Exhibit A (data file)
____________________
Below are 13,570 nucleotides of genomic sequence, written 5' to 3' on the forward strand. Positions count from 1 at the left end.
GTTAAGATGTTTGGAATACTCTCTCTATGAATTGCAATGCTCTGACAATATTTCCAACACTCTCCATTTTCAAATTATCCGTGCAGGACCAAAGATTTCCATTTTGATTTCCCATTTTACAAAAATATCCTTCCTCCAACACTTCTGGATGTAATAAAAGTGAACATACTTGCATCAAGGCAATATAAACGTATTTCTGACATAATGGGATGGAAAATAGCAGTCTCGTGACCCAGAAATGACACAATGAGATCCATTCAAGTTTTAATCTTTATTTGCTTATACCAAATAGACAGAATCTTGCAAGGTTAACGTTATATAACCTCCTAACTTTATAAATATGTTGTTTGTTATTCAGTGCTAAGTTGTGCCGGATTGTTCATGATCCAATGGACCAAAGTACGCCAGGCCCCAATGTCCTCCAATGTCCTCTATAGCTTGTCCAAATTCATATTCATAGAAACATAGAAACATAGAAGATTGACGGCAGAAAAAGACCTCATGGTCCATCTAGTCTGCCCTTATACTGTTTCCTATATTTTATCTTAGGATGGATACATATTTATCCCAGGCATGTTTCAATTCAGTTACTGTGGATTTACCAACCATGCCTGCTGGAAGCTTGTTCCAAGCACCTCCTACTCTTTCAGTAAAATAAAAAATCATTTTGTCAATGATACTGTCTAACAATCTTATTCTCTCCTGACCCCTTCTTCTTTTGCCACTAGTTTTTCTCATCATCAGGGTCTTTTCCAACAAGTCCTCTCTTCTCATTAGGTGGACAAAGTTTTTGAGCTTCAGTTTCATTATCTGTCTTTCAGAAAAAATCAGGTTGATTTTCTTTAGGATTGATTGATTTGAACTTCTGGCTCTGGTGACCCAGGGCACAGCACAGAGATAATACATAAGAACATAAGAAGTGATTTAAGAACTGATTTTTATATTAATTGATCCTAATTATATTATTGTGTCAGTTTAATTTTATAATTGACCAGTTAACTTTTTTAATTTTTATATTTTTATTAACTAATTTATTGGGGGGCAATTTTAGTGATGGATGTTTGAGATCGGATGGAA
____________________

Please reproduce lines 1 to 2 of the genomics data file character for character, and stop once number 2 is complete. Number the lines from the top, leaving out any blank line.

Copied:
Below are 13,570 nucleotides of genomic sequence, written 5' to 3' on the forward strand. Positions count from 1 at the left end.
GTTAAGATGTTTGGAATACTCTCTCTATGAATTGCAATGCTCTGACAATATTTCCAACACTCTCCATTTTCAAATTATCCGTGCAGGACCAAAGATTTCCATTTTGATTTCCCATTTTACAAAAATATCCTTCCTCCAACACTTCTGGATGTAATAAAAGTGAACATACTTGCATCAAGGCAATATAAACGTATTTCTGACATAATGGGATGGAAAATAGCAGTCTCGTGACCCAGAAATGACACAATGAGATCCATTCAAGTTTTAATCTTTATTTGCTTATACCAAATAGACAGAATCTTGCAAGGTTAACGTTATATAACCTCCTAACTTTATAAATATGTTGTTTGTTATTCAGTGCTAAGTTGTGCCGGATTGTTCATGATCCAATGGACCAAAGTACGCCAGGCCCCAATGTCCTCCAATGTCCTCTATAGCTTGTCCAAATTCATATTCATAGAAACATAGAAACATAGAAGATTGACGGCAGAAAAAGACCTCATGGTCCATCTAGTCTGCCCTTATACTGTTTCCTATATTTTATCTTAGGATGGATACATATTTATCCCAGGCATGTTTCAATTCAGTTACTGTGGATTTACCAACCATGCCTGCTGGAAGCTTGTTCCAAGCACCTCCTACTCTTTCAGTAAAATAAAAAATCATTTTGTCAATGATACTGTCTAACAATCTTATTCTCTCCTGACCCCTTCTTCTTTTGCCACTAGTTTTTCTCATCATCAGGGTCTTTTCCAACAAGTCCTCTCTTCTCATTAGGTGGACAAAGTTTTTGAGCTTCAGTTTCATTATCTGTCTTTCAGAAAAAATCAGGTTGATTTTCTTTAGGATTGATTGATTTGAACTTCTGGCTCTGGTGACCCAGGGCACAGCACAGAGATAATACATAAGAACATAAGAAGTGATTTAAGAACTGATTTTTATATTAATTGATCCTAATTATATTATTGTGTCAGTTTAATTTTATAATTGACCAGTTAACTTTTTTAATTTTTATATTTTTATTAACTAATTTATTGGGGGGCAATTTTAGTGATGGATGTTTGAGATCGGATGGAA